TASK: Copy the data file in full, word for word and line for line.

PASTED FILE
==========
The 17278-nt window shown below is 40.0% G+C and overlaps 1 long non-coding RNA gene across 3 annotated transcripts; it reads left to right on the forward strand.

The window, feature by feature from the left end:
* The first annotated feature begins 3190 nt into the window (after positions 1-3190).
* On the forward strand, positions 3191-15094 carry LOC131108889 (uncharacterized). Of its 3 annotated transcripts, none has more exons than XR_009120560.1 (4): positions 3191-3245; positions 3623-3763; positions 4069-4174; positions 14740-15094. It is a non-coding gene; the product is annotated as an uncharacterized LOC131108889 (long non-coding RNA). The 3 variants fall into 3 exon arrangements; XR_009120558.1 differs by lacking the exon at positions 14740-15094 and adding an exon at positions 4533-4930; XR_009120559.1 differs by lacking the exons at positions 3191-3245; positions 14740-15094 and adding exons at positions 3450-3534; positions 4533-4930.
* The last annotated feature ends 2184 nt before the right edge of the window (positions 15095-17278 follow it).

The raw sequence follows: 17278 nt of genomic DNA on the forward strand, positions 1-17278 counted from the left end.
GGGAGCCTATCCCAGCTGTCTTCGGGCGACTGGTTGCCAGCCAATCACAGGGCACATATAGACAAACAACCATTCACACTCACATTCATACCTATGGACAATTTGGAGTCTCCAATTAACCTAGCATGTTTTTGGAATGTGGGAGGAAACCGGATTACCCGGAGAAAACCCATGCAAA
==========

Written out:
The 17278-nt window shown below is 40.0% G+C and overlaps 1 long non-coding RNA gene across 3 annotated transcripts; it reads left to right on the forward strand.

The window, feature by feature from the left end:
* The first annotated feature begins 3190 nt into the window (after positions 1-3190).
* On the forward strand, positions 3191-15094 carry LOC131108889 (uncharacterized). Of its 3 annotated transcripts, none has more exons than XR_009120560.1 (4): positions 3191-3245; positions 3623-3763; positions 4069-4174; positions 14740-15094. It is a non-coding gene; the product is annotated as an uncharacterized LOC131108889 (long non-coding RNA). The 3 variants fall into 3 exon arrangements; XR_009120558.1 differs by lacking the exon at positions 14740-15094 and adding an exon at positions 4533-4930; XR_009120559.1 differs by lacking the exons at positions 3191-3245; positions 14740-15094 and adding exons at positions 3450-3534; positions 4533-4930.
* The last annotated feature ends 2184 nt before the right edge of the window (positions 15095-17278 follow it).

The raw sequence follows: 17278 nt of genomic DNA on the forward strand, positions 1-17278 counted from the left end.
GGGAGCCTATCCCAGCTGTCTTCGGGCGACTGGTTGCCAGCCAATCACAGGGCACATATAGACAAACAACCATTCACACTCACATTCATACCTATGGACAATTTGGAGTCTCCAATTAACCTAGCATGTTTTTGGAATGTGGGAGGAAACCGGATTACCCGGAGAAAACCCATGCAAA